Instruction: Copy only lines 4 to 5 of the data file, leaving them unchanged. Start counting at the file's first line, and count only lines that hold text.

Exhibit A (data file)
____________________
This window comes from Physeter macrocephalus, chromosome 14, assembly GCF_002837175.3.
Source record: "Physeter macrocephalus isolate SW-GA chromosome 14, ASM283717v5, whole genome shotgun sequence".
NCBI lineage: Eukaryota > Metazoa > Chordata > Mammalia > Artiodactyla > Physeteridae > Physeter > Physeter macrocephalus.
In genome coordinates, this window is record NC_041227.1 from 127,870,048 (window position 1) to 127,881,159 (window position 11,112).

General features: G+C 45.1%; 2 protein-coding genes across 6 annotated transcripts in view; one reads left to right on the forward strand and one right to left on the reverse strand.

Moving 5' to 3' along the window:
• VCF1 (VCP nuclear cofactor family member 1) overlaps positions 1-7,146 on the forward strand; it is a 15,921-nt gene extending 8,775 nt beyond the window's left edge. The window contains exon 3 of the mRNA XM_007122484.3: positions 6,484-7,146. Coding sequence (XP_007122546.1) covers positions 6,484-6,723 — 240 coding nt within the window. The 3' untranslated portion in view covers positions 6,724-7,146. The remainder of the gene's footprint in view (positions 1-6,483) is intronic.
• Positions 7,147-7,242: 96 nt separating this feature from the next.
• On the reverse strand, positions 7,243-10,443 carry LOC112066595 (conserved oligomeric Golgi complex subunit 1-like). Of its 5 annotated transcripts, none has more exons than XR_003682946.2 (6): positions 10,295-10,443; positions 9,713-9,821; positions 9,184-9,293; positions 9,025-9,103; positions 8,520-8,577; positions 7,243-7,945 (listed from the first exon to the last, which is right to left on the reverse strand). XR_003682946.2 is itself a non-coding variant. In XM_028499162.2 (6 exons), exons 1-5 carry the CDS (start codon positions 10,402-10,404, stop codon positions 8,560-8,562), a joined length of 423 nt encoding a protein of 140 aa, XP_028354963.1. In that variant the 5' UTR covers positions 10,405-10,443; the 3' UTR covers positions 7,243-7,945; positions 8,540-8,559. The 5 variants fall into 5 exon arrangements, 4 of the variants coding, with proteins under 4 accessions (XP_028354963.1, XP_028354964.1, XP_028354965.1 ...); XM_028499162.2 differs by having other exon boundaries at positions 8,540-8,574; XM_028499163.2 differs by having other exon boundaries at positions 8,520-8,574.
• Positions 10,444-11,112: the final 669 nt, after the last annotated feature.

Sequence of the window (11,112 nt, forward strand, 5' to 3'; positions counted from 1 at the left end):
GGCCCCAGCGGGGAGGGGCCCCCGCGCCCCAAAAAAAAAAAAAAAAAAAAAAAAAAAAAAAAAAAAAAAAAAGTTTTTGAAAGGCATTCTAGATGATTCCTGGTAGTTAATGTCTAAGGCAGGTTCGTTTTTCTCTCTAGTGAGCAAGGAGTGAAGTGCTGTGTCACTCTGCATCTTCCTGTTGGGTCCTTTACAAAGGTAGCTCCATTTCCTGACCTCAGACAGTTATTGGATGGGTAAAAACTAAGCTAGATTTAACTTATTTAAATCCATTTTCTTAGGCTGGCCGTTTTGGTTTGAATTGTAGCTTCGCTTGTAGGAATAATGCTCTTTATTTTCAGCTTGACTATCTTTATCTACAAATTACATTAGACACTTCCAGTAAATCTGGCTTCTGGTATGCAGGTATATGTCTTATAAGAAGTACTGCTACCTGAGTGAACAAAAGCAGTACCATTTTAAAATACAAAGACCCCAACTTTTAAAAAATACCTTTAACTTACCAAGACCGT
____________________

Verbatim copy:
In genome coordinates, this window is record NC_041227.1 from 127,870,048 (window position 1) to 127,881,159 (window position 11,112).

General features: G+C 45.1%; 2 protein-coding genes across 6 annotated transcripts in view; one reads left to right on the forward strand and one right to left on the reverse strand.